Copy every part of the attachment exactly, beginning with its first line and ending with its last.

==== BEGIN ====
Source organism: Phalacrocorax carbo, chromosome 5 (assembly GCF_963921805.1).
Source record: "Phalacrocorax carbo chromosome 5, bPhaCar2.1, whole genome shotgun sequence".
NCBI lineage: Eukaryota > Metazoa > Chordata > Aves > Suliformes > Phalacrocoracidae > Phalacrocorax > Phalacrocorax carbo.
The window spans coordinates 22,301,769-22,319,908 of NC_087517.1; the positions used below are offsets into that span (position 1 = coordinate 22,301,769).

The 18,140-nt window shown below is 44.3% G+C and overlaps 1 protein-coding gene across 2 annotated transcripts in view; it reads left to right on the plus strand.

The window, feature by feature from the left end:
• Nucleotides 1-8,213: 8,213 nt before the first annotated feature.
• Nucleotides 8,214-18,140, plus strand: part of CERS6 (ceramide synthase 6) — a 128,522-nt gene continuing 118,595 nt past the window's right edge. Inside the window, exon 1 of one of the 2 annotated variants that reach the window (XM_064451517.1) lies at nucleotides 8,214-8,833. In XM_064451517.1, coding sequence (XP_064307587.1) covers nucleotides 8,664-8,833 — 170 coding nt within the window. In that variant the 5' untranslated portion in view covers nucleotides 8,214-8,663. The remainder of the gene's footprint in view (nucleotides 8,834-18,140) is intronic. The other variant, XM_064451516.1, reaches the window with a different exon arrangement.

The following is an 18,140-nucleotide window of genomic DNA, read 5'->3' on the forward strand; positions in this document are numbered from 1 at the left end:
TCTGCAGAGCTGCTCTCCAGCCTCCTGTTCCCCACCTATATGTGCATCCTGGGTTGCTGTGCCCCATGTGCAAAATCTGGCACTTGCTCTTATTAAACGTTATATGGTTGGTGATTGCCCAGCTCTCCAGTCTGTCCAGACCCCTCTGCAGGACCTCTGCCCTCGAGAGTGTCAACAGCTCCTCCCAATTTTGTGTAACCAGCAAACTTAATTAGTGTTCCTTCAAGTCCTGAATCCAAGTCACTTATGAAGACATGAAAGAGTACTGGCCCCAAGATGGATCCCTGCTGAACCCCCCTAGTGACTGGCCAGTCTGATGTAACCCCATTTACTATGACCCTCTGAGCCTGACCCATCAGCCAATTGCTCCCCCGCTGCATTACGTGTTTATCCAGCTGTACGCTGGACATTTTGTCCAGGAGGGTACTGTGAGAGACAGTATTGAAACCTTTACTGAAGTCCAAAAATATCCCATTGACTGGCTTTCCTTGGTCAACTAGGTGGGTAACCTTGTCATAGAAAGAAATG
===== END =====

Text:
Source organism: Phalacrocorax carbo, chromosome 5 (assembly GCF_963921805.1).
Source record: "Phalacrocorax carbo chromosome 5, bPhaCar2.1, whole genome shotgun sequence".
NCBI lineage: Eukaryota > Metazoa > Chordata > Aves > Suliformes > Phalacrocoracidae > Phalacrocorax > Phalacrocorax carbo.
The window spans coordinates 22,301,769-22,319,908 of NC_087517.1; the positions used below are offsets into that span (position 1 = coordinate 22,301,769).

The 18,140-nt window shown below is 44.3% G+C and overlaps 1 protein-coding gene across 2 annotated transcripts in view; it reads left to right on the plus strand.

The window, feature by feature from the left end:
• Nucleotides 1-8,213: 8,213 nt before the first annotated feature.
• Nucleotides 8,214-18,140, plus strand: part of CERS6 (ceramide synthase 6) — a 128,522-nt gene continuing 118,595 nt past the window's right edge. Inside the window, exon 1 of one of the 2 annotated variants that reach the window (XM_064451517.1) lies at nucleotides 8,214-8,833. In XM_064451517.1, coding sequence (XP_064307587.1) covers nucleotides 8,664-8,833 — 170 coding nt within the window. In that variant the 5' untranslated portion in view covers nucleotides 8,214-8,663. The remainder of the gene's footprint in view (nucleotides 8,834-18,140) is intronic. The other variant, XM_064451516.1, reaches the window with a different exon arrangement.

The following is an 18,140-nucleotide window of genomic DNA, read 5'->3' on the forward strand; positions in this document are numbered from 1 at the left end:
TCTGCAGAGCTGCTCTCCAGCCTCCTGTTCCCCACCTATATGTGCATCCTGGGTTGCTGTGCCCCATGTGCAAAATCTGGCACTTGCTCTTATTAAACGTTATATGGTTGGTGATTGCCCAGCTCTCCAGTCTGTCCAGACCCCTCTGCAGGACCTCTGCCCTCGAGAGTGTCAACAGCTCCTCCCAATTTTGTGTAACCAGCAAACTTAATTAGTGTTCCTTCAAGTCCTGAATCCAAGTCACTTATGAAGACATGAAAGAGTACTGGCCCCAAGATGGATCCCTGCTGAACCCCCCTAGTGACTGGCCAGTCTGATGTAACCCCATTTACTATGACCCTCTGAGCCTGACCCATCAGCCAATTGCTCCCCCGCTGCATTACGTGTTTATCCAGCTGTACGCTGGACATTTTGTCCAGGAGGGTACTGTGAGAGACAGTATTGAAACCTTTACTGAAGTCCAAAAATATCCCATTGACTGGCTTTCCTTGGTCAACTAGGTGGGTAACCTTGTCATAGAAAGAAATG